Rolle. His absence, Sir, Lays blame upon his promise. Pleas't your Highness To grace us with your royal company? Macb. The table's full.

[Starting Len. Here's a place reserv’d, Sir. Macb. Where?

Len. Here, my good Lord.
What is't that moves your Highness ?

Macb. Which of you have done this?
Lords. What, my good Lord ?
Macb. Thou can't not say, I did it: never shake
Thy goary

locks at me. Rije. Gentlemen, rise; his Highness is not well.

Lady. Sit, worthy friends, my Lorů is often thus, And hath been from his youth. Pray you, keep feat. The fit is momentary, on a thought He will again be well. If much you note him, You shall offend him, and extend his passion ; Feed, and regard him not.--Are you a man?

[To Macb. afide. Macb. Ay, and a bold one, that dare look on that,

Which might appall the devil.

Lady. O proper stuff! This is the very painting of your fear; [afide. This is the air-drawn-dagger, which, you said, Led you to Duncan. Oh, these flaws and Itarts (Impostors to true fear,) would well become A woman's story at a winter's fire, Authoriz'd by her grandam. Shame itself!Why do you make such faces ? when all's done, You look but on a stool.

Macb. Pr'ythee, see there!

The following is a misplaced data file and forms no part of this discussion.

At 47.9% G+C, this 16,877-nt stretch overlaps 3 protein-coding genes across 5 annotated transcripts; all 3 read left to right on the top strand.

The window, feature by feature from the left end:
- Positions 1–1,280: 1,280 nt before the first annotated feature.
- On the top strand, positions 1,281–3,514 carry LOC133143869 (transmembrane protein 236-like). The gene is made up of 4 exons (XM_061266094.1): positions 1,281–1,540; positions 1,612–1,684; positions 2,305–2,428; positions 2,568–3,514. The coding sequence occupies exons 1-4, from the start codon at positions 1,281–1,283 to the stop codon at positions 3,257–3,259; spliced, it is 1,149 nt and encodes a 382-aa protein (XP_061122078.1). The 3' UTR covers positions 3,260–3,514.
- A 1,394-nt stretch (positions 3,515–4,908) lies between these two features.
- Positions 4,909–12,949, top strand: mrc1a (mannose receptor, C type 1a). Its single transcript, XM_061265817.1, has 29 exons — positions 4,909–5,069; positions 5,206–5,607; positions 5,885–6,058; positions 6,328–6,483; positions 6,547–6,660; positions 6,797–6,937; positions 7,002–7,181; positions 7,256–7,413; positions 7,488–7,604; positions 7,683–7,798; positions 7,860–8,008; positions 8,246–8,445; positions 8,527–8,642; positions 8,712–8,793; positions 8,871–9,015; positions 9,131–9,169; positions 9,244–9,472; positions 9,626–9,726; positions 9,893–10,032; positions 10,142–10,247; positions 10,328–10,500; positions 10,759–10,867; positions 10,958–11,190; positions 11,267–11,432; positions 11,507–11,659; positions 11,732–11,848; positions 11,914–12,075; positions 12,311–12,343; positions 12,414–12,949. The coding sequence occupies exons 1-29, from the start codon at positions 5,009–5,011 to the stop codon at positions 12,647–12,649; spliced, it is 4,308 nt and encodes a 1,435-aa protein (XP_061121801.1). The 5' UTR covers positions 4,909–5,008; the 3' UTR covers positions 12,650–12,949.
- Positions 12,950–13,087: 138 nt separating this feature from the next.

Behold! look! lo! how say you? (Pointing to the Ghost.
Why, what care I! if thou canst nod, speak too. -
If charnel-houses and our graves must send
Those, that we bury, back; our monuments
Shall be the maws of kites. [The Ghoft vanijhesa

Lady. What? quite unmann'd in folly ?
Macb. If I stand here, I saw him.-
Lady. Fy, for shame!

Macb. Blood hath been shed ere now, i'th' olden time,
Ere human statute purg'd the gen’ral weal; (25).
Ay, and since too, murders have been perform'd
Too terrible for th' ear: the times have been,
That, when the brains were out, the man would die,
And there an end; but now they rise again
With twenty mortal murders on their crowns,
And push us from our stools; this is more strange
Than such a murder is.

Lady. My worthy Lord,
Your noble friends do lack you.

Macb. I do forget.
Do not muse at me, my most worthy friends,
I have a strange infirmity, which is nothing
To those that know me. Come, love and health to all!